The emerald green waters of a polynya algae bloom in Antarctic sea ice. David Munroe, USAP /

By Christine Dell'Amore, National Geographic News
Published February 28, 2011

"Crazy green" pools teeming with life have been found among remote Antarctic sea ice, scientists say—and they may be a global warming boon.

Observed in the little-studied Amundsen Sea (see map), the brilliant blooms owe their colors to chlorophyll, a pigment in various types of phytoplankton, or tiny algae. Algae-eating zooplankton, small crustaceans called krill, and fish and shrimp larvae also thrive in the area.

A recent scientific expedition studied the blooms while plying the Amundsen Sea's polynya, a  region of seasonally open water surrounded by sea ice.

Often hundreds of miles wide, polynyas are nutrient-rich "oases" that offer refuges for animals big and small, according to Patricia Yager, chief scientist for the Amundsen Sea Polynya International Research Expedition (ASPIRE), which is funded by the U.S. National Science Foundation and the Swedish Polar Research Secretariat.

The open pockets occur for two reasons: because wind blows chunks of ice away from the coast, and because warm air or an upwelling of warmer water melts sections of ice away. (Related: "New Zealand Earthquake Spurs Giant Glacier Collapse.")

When summer sea ice melts, it can release micronutrients into the ocean that supercharge algae blooms. Micronutrients are trace amounts of elements, such as iron, that are essential for plant growth.

As glaciers and sea ice in western Antarctica begin to melt due to global warming, a greater influx of micronutrients may flow into the oceans and fuel bigger algae blooms, Yager said in an interview. …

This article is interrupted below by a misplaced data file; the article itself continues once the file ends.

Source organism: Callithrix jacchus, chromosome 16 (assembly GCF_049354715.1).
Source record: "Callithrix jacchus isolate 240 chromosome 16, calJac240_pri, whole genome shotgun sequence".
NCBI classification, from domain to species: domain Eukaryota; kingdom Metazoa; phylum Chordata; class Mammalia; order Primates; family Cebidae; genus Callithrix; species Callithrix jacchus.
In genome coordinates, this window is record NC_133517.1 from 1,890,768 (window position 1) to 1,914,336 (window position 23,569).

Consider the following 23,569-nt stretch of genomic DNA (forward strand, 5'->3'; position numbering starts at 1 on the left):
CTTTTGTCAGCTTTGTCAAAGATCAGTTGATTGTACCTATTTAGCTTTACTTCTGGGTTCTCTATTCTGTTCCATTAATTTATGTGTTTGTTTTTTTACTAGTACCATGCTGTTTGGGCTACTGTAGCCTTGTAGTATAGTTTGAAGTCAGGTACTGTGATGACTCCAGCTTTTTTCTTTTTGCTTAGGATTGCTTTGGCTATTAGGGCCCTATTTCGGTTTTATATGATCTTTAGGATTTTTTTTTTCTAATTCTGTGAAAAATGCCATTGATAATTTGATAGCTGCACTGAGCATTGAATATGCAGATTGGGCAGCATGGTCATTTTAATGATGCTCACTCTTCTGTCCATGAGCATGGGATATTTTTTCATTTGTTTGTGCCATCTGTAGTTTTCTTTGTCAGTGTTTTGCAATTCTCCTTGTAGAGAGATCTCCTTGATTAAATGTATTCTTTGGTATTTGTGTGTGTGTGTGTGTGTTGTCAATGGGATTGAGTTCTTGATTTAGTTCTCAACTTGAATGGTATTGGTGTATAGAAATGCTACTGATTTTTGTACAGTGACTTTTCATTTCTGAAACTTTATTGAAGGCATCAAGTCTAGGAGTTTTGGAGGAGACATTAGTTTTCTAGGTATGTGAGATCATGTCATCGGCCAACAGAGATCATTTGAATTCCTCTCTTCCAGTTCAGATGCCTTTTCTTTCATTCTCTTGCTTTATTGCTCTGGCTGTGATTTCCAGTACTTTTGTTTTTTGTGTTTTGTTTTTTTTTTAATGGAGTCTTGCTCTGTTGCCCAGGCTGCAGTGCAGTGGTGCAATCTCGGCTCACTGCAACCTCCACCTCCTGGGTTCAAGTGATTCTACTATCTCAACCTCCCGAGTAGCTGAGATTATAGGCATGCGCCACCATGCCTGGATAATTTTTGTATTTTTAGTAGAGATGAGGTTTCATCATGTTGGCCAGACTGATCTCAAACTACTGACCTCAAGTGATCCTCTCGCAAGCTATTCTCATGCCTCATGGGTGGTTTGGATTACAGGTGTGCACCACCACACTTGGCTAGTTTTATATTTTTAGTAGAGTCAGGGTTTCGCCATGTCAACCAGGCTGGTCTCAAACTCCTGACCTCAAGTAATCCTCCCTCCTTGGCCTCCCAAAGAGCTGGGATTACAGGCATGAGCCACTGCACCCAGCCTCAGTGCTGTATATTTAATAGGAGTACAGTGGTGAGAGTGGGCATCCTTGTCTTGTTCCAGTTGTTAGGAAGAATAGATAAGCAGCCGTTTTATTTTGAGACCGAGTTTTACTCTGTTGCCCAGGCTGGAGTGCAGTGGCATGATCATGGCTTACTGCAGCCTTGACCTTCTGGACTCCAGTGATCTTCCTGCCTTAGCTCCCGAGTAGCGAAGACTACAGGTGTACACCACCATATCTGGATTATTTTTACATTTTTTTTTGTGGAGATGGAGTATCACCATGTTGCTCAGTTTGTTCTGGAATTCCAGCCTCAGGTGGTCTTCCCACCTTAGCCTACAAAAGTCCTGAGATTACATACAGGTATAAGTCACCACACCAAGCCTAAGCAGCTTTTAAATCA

The recent expedition—which took place from November to January aboard two research icebreakers—was among the first to sample the polynya firsthand.

Samples of the polynya's surface waters revealed the pools held as much as 45 micrograms of chlorophyll per liter. That's five times greener than parts of the Amazon River plume, the nutrient-rich region where the Amazon empties into the Atlantic.

Such a discovery "exceeds all expectations," Yager wrote in a preliminary research report.

It's "the greenest water I've seen in the world," she said.

It's not unusual to find high amounts of chlorophyll in the Amundsen Sea, according to Maria Vernet, a research biologist at Scripps Institution of Oceanography in La Jolla, California.

That's because polynyas' waters are regularly infused with fresh water from melting sea ice, and they receive plentiful sunlight—both fruitful conditions for life. For instance, algae often thrive in freshwater "lenses"—layeres of fresh water up to 130 feet (40 meters) deep that sometimes sit on top of denser seawater.

But "seeing something more than 30 [micrograms of chlorophyll] is exceptional, and seeing something more than 40 is very exceptional," said Vernet, who was not involved in the expedition. "I've only seen it a few times." …

"Crazy Green" Algae Pools Seen in Antarctic Sea



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